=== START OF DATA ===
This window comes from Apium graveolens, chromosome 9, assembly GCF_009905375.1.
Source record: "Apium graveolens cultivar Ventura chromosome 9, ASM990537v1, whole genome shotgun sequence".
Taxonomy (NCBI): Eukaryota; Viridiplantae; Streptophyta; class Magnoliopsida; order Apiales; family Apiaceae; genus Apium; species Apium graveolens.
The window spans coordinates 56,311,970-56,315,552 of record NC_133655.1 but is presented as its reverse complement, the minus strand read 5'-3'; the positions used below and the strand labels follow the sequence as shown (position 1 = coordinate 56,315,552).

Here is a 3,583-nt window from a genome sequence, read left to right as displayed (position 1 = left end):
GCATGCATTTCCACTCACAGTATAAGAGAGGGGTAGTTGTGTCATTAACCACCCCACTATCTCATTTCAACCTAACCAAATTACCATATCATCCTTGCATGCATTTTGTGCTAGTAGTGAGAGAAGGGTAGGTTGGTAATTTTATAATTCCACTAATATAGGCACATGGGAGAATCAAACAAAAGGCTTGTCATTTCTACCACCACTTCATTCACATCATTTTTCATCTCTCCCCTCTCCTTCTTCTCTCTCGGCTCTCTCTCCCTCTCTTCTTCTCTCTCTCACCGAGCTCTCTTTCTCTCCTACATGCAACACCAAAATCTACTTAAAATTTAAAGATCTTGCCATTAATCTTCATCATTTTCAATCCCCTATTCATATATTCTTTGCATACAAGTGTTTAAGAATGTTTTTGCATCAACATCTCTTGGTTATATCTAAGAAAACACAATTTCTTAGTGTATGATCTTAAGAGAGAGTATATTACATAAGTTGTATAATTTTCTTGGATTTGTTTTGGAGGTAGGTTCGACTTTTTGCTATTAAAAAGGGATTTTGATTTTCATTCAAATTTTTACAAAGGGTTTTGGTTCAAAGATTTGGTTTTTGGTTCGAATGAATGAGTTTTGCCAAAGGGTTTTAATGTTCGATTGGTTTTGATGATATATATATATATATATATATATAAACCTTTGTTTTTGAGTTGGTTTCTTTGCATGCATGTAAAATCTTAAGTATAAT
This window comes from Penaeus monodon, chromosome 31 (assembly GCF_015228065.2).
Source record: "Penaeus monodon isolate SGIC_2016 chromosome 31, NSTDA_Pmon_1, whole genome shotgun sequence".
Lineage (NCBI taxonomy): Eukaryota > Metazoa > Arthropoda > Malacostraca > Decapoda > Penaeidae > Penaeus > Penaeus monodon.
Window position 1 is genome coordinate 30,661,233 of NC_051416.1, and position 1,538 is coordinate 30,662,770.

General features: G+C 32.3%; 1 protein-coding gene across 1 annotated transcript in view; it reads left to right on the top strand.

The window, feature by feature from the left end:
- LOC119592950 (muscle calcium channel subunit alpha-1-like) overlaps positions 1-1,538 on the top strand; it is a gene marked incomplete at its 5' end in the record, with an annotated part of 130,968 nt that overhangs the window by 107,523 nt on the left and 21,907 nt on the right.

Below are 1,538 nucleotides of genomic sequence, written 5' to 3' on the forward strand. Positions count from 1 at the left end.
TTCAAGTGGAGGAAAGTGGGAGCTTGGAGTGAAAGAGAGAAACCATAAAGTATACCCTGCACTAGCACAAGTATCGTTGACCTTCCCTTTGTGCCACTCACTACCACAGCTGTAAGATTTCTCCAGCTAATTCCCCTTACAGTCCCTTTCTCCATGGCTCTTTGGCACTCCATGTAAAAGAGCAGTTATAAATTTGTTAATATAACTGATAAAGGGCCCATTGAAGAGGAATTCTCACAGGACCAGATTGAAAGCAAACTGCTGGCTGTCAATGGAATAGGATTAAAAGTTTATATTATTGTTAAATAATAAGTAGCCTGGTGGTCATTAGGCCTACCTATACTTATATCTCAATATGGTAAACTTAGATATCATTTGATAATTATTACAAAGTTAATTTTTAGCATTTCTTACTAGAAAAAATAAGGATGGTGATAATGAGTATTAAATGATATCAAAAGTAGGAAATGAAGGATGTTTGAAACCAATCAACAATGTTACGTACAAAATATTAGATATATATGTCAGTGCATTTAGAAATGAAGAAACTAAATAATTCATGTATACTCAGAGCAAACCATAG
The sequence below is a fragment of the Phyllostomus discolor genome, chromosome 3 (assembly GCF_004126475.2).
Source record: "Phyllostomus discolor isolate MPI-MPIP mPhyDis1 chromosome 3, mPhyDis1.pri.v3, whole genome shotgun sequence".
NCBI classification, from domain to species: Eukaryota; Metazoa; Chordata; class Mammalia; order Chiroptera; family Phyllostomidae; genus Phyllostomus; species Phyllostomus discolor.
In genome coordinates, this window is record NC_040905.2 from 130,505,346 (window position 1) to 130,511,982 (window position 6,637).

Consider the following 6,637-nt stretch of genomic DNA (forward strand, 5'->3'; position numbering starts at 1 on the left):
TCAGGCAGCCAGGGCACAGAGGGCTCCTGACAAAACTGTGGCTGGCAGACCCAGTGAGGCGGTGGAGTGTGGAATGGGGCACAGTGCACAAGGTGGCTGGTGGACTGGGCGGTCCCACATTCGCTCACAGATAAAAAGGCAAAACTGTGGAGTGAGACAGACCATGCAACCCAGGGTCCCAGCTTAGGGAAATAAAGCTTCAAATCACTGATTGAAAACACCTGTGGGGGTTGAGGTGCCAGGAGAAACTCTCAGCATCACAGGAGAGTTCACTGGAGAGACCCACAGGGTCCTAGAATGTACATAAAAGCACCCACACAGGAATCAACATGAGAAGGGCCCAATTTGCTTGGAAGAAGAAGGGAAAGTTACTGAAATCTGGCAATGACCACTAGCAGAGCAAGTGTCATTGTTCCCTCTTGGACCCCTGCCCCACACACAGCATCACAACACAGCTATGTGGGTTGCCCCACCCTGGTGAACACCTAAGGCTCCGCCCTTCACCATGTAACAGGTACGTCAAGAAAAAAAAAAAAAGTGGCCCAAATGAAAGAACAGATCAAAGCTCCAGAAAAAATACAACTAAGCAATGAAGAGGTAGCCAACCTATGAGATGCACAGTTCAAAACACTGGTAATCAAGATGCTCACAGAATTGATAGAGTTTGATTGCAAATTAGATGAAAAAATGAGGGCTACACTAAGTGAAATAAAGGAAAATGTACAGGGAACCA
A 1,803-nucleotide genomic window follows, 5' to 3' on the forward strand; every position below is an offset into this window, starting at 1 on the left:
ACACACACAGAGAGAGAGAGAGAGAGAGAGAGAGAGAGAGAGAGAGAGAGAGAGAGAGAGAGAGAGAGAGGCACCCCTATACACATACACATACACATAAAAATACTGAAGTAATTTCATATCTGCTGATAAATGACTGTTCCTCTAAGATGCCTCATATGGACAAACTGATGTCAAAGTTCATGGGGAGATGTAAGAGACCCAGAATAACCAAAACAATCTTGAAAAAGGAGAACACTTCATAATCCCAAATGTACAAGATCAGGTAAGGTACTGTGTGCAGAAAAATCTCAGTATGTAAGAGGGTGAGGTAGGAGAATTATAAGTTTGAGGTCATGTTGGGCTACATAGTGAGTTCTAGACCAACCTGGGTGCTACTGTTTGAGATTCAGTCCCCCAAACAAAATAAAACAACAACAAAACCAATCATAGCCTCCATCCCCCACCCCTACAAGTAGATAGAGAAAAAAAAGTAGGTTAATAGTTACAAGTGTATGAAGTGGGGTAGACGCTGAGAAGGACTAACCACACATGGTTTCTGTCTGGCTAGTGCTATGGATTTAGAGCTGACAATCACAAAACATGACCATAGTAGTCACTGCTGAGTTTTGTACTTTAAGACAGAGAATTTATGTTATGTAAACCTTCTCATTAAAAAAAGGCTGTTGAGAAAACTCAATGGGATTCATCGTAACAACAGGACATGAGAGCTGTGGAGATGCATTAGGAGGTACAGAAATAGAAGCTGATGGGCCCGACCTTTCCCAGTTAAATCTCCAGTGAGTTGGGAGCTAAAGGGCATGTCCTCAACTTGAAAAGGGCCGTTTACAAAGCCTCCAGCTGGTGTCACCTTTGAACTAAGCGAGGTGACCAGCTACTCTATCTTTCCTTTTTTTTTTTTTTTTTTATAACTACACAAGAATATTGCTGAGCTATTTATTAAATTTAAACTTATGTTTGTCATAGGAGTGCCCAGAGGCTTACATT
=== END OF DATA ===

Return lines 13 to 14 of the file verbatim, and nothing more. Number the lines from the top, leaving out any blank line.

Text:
- LOC119592950 (muscle calcium channel subunit alpha-1-like) overlaps positions 1-1,538 on the top strand; it is a gene marked incomplete at its 5' end in the record, with an annotated part of 130,968 nt that overhangs the window by 107,523 nt on the left and 21,907 nt on the right.

Below are 1,538 nucleotides of genomic sequence, written 5' to 3' on the forward strand. Positions count from 1 at the left end.